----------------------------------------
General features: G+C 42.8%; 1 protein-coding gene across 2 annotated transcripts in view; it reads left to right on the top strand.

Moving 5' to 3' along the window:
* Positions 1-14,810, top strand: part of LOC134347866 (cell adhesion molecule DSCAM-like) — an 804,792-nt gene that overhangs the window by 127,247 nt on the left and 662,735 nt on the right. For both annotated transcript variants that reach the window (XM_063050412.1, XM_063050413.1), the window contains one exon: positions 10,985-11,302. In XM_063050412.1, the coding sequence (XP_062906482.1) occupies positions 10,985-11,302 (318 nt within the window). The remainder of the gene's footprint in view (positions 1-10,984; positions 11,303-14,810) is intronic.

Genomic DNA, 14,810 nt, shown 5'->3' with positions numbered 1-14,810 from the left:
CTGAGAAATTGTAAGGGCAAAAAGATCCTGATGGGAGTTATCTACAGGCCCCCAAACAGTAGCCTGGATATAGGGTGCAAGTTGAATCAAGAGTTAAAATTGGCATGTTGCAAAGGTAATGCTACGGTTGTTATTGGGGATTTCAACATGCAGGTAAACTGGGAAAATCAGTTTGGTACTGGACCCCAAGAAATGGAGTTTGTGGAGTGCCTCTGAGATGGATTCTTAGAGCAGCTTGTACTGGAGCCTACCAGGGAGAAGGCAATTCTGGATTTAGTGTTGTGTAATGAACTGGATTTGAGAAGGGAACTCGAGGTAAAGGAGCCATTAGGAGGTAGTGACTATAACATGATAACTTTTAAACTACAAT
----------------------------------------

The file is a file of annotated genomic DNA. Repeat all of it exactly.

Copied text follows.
General features: G+C 42.8%; 1 protein-coding gene across 2 annotated transcripts in view; it reads left to right on the top strand.

Moving 5' to 3' along the window:
* Positions 1-14,810, top strand: part of LOC134347866 (cell adhesion molecule DSCAM-like) — an 804,792-nt gene that overhangs the window by 127,247 nt on the left and 662,735 nt on the right. For both annotated transcript variants that reach the window (XM_063050412.1, XM_063050413.1), the window contains one exon: positions 10,985-11,302. In XM_063050412.1, the coding sequence (XP_062906482.1) occupies positions 10,985-11,302 (318 nt within the window). The remainder of the gene's footprint in view (positions 1-10,984; positions 11,303-14,810) is intronic.

Genomic DNA, 14,810 nt, shown 5'->3' with positions numbered 1-14,810 from the left:
CTGAGAAATTGTAAGGGCAAAAAGATCCTGATGGGAGTTATCTACAGGCCCCCAAACAGTAGCCTGGATATAGGGTGCAAGTTGAATCAAGAGTTAAAATTGGCATGTTGCAAAGGTAATGCTACGGTTGTTATTGGGGATTTCAACATGCAGGTAAACTGGGAAAATCAGTTTGGTACTGGACCCCAAGAAATGGAGTTTGTGGAGTGCCTCTGAGATGGATTCTTAGAGCAGCTTGTACTGGAGCCTACCAGGGAGAAGGCAATTCTGGATTTAGTGTTGTGTAATGAACTGGATTTGAGAAGGGAACTCGAGGTAAAGGAGCCATTAGGAGGTAGTGACTATAACATGATAACTTTTAAACTACAAT